“I trade licks with Joe on Funk 49; that’s enough for me – my head would explode if I had to go back and forth with Joe on a song like Hotel California”: Vince Gill on his role in the Eagles, and the wonders of playing with Joe Walsh

Vince Gill (left) and Joe Walsh perform onstage with the Eagles at The Grand Ole Opry in Nashville, Tennessee on October 29, 2017
(Image credit: Rick Diamond/Getty Images)

Nashville titan Vince Gill already had a hell of a resume before he was asked to join the Eagles in 2017. As the Eagles round out their career with their appropriately-named Long Goodbye tour, though, Gill has proven himself an invaluable – if unsung – part of the band's final lineup.

Given that the Eagles currently include Joe Walsh – co-author of one of the greatest guitar solos of all time – Gill isn't typically asked to provide much in the way of electric guitar fireworks onstage; and he's quite fine with that.

Speaking to Guitar World, Gill said that just getting to play the James Gang classic Funk 49 with Walsh has been worth the price of admission in itself. 

“I trade licks with Joe on Funk 49, which is amazing,” Gill said. “That’s enough for me, and my head would explode if I had to go back and forth with Joe on a song like Hotel California.”

Gill's connection with the Eagles' music runs deep, and, the guitarist said, dates back even to childhood.    

“Some nights,” Gill told GW, “I look over to the side and see Joe Walsh while we’re playing Rocky Mountain Way, and I’m transported back to being a kid in my bedroom trying to learn that song.

“I played it at every school dance and there’s even tapes of me singing Eagles songs when I was a kid [laughs]. It’s been pretty amazing to be a part of keeping the legacy of those songs going.”

Gill also discussed his stable of Les Pauls, mentioning that the most valuable Les Paul that he takes on tour is a reissue of Eric Clapton’s 1960 “Beano” model. This would seem to imply that perhaps Gill's most valuable Les Paul, a true-blue 'Burst, is not on the road with him – and not without good reason.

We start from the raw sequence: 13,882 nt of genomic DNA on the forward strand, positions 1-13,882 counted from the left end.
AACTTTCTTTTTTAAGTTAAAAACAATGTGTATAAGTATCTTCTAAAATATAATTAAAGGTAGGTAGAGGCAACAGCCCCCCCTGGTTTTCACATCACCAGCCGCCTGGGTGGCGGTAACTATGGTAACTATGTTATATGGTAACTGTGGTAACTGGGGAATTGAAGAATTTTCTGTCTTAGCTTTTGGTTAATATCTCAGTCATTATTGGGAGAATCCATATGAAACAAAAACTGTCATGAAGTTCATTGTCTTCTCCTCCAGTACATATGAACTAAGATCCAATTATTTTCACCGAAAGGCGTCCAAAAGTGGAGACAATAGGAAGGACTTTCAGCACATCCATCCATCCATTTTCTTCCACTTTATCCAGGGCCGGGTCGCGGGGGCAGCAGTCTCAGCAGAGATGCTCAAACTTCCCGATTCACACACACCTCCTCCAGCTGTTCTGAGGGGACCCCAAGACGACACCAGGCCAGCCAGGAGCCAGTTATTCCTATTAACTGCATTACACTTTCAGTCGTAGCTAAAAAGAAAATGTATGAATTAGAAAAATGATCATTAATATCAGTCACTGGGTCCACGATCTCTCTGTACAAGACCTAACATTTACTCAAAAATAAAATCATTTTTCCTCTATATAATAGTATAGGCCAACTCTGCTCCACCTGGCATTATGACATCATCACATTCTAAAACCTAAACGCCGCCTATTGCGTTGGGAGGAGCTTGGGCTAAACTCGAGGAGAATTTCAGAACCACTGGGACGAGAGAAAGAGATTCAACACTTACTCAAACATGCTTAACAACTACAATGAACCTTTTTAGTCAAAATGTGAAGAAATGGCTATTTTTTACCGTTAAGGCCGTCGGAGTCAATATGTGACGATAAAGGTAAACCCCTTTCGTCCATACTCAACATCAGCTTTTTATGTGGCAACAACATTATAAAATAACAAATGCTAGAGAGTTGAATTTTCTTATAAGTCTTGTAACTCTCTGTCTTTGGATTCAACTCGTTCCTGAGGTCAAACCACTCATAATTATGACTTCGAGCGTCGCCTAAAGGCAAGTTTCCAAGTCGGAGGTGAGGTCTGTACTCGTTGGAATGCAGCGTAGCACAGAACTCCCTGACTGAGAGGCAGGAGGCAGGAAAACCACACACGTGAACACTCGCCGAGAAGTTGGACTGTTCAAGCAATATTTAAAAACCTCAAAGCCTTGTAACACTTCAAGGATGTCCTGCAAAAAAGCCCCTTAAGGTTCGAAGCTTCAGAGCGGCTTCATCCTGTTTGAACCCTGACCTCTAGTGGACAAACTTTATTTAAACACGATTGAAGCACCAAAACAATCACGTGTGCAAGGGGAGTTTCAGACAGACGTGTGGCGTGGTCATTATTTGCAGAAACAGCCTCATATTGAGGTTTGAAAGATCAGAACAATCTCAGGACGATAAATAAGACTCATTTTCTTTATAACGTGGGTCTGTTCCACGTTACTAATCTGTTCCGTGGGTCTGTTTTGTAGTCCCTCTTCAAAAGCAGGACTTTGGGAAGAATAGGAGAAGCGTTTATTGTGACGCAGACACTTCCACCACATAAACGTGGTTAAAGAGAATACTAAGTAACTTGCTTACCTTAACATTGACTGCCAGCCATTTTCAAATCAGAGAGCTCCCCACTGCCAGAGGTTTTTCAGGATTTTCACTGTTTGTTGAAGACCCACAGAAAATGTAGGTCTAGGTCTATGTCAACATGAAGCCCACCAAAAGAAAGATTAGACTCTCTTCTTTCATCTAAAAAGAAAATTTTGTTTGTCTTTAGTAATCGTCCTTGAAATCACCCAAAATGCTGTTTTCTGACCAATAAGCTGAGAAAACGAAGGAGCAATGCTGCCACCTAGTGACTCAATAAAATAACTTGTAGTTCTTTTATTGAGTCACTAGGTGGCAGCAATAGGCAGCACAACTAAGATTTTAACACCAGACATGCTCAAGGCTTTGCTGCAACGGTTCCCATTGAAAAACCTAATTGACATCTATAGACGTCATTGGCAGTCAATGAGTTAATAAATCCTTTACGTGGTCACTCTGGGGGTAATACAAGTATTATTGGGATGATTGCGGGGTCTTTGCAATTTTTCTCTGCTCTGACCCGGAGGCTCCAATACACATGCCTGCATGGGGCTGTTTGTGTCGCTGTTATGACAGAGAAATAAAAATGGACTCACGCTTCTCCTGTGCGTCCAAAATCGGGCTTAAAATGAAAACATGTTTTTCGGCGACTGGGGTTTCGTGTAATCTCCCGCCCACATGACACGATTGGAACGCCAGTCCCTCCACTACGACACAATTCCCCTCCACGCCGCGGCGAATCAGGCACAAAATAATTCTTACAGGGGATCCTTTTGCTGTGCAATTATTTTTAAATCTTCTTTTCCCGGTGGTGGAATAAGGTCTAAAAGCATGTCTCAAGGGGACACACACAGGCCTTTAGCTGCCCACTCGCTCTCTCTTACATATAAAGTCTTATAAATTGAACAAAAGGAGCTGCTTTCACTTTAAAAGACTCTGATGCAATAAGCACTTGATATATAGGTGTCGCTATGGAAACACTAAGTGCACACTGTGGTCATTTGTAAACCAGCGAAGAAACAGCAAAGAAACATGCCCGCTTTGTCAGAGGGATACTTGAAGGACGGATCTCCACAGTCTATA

Handed down to Gill from his one-time brother-in-law, the guitar holds enormous sentimental value. 

“I bought [a] ’59 Les Paul from my brother-in-law from my first marriage [to country singer Janis Oliver],” Gill told Guitar Aficionado in 2017. “We were great friends, and he owned this great ’59 sunburst since 1959. He’d played it his whole life but got sick a couple of years ago. He called me and said, ‘There’s not much they can do for me. I’m probably not gonna make it. You’ve always been my favorite guitar player. Will you buy my Les Paul?’

“I didn’t have a sunburst Les Paul in my collection, and I previously couldn’t justify the expense because I don’t play a Les Paul that much, but this one came along and I said, ‘There you go,’” Gill continued. “I got the one I was supposed to have. My friend played it for 40 years, and now it gets to live on and still make music.”

Jackson Maxwell
Associate Editor, GuitarWorld.com and GuitarPlayer.com

Jackson is an Associate Editor at GuitarWorld.com and GuitarPlayer.com. He’s been writing and editing stories about new gear, technique and guitar-driven music both old and new since 2014, and has also written extensively on the same topics for Guitar Player. Elsewhere, his album reviews and essays have appeared in Louder and Unrecorded. Though open to music of all kinds, his greatest love has always been indie, and everything that falls under its massive umbrella. To that end, you can find him on Twitter crowing about whatever great new guitar band you need to drop everything to hear right now.